This is not a third level domain. Here
ns.example.com is a name of (e.g. points to) the
AAAA RR, which contains actual IPv4 or IPv6 addresses of the server.
And, because NS should point to precisely
AAAA records, you can't use the "apex" name as the nameserver host name. A delegated zone always contains at least a
SOA record and therefore the zone name is unsuitable as a
NS record target.
Your zone (as served by your servers) will be of the form:
example.com. SOA ...
example.com. NS ns.example.org.
example.com. NS ns.example.com.
ns.example.com. A 192.0.2.1
If the nameserver RR name itself is inside this
example.com zone, you are required to define it (as I did for
ns.example.com above), and your upstream zone (
com) will add its as a glue record together with delegation records. In this case the
com zone will contain the three records for you: 2 delegation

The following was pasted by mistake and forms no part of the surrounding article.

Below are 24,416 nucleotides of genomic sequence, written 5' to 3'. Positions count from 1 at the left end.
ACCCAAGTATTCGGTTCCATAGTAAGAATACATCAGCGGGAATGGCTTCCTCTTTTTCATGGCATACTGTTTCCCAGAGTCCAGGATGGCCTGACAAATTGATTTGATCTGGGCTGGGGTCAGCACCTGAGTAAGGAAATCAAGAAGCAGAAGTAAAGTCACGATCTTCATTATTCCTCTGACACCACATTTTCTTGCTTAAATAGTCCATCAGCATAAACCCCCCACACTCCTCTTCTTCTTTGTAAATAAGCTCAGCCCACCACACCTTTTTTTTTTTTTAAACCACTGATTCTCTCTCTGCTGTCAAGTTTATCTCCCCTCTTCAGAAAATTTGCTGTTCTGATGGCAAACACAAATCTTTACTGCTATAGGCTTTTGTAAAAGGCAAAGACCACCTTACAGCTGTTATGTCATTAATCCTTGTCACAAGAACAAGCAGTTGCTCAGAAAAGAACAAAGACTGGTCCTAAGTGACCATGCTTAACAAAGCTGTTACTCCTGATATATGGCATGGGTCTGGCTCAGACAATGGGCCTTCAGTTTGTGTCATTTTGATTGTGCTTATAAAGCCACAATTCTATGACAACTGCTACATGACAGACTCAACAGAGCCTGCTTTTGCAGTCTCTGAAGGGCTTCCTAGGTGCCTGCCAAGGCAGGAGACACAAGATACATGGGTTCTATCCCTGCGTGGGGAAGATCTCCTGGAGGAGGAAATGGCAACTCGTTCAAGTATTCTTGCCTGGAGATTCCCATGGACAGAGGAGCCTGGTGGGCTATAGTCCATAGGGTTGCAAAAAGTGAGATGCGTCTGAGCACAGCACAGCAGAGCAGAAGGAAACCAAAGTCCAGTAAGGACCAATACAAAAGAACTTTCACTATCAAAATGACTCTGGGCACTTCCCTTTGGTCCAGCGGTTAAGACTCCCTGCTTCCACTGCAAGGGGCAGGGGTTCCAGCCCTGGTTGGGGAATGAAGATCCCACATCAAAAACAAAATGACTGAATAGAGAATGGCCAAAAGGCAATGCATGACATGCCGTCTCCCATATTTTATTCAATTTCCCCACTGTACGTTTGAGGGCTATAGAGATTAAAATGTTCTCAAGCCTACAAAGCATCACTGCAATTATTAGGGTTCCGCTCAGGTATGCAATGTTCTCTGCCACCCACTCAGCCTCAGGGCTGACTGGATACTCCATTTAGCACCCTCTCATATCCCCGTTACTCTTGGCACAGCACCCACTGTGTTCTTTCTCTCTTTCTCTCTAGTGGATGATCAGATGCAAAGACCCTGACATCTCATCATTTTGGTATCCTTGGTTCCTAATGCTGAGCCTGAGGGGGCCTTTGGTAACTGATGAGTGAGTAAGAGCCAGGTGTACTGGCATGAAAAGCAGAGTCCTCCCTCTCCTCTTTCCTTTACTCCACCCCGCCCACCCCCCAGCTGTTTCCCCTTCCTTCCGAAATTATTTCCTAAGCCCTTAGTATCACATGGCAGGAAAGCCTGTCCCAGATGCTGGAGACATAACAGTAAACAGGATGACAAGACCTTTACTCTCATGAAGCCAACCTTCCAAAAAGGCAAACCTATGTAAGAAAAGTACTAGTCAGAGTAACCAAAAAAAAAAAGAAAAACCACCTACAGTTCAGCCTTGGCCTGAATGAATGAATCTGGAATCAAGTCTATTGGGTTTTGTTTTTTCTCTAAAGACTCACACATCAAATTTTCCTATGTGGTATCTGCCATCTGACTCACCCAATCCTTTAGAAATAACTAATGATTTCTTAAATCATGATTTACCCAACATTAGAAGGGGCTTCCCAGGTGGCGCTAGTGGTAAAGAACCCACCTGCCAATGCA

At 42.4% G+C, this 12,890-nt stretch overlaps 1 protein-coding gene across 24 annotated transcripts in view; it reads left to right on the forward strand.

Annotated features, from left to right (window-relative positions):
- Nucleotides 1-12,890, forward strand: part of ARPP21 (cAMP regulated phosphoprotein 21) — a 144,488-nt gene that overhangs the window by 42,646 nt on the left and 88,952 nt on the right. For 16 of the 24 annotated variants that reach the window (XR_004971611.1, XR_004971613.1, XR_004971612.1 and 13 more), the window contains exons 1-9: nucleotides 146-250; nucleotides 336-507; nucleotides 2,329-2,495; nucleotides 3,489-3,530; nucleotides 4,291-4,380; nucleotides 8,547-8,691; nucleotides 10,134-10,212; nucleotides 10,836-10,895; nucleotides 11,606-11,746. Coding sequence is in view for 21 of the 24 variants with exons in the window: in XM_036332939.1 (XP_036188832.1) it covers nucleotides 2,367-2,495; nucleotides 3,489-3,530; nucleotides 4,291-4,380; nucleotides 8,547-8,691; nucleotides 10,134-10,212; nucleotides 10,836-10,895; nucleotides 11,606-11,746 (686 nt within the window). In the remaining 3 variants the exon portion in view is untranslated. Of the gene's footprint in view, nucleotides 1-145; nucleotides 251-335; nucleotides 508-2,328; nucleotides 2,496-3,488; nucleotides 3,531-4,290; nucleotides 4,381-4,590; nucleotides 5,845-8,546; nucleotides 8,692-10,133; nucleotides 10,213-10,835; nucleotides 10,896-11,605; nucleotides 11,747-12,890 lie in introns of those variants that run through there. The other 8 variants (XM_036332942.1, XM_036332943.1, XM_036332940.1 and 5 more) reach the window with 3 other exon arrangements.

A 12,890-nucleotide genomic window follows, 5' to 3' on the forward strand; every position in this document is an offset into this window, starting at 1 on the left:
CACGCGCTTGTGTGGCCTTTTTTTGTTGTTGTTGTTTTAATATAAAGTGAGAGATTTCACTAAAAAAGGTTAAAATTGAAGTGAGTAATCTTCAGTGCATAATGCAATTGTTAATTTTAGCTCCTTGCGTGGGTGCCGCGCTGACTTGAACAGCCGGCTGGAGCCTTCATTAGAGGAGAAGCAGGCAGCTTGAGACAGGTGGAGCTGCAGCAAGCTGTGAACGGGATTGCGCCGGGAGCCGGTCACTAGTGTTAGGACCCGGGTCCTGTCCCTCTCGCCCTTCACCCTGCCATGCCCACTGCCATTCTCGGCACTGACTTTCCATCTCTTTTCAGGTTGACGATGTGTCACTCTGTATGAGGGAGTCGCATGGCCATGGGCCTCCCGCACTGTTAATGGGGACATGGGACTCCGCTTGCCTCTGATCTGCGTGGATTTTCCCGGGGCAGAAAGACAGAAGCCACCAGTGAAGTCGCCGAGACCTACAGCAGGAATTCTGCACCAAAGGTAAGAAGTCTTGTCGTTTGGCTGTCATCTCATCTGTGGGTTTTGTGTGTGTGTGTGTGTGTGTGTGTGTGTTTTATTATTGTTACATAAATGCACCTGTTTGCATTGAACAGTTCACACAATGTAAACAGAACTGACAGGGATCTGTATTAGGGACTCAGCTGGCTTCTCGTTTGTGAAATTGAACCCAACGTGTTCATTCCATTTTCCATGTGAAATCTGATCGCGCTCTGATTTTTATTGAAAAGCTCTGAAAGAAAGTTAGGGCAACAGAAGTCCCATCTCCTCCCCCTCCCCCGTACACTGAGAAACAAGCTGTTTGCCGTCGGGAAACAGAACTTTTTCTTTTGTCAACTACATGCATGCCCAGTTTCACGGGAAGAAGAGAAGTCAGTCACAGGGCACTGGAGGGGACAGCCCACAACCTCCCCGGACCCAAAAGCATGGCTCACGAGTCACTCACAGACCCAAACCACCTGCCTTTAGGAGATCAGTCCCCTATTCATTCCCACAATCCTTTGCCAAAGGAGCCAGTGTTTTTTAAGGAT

NS and 1 glue
A. If the nameserver RR is outside of the domain, it cannot be added to this zone (because it doesn't belong to it) and upstream will not have a glue for it (ok, it can have that same record as a glue for another domain, but that's none of your business).
But I don't get why are you concerned. Just do as everybody does it. Don't be pulled by the marketing gimmick, the "level" of the "domain" doesn't mean anything, except technical. When we talk about logically consistent use of names, the use of nested levels of the hierarchy is encouraged.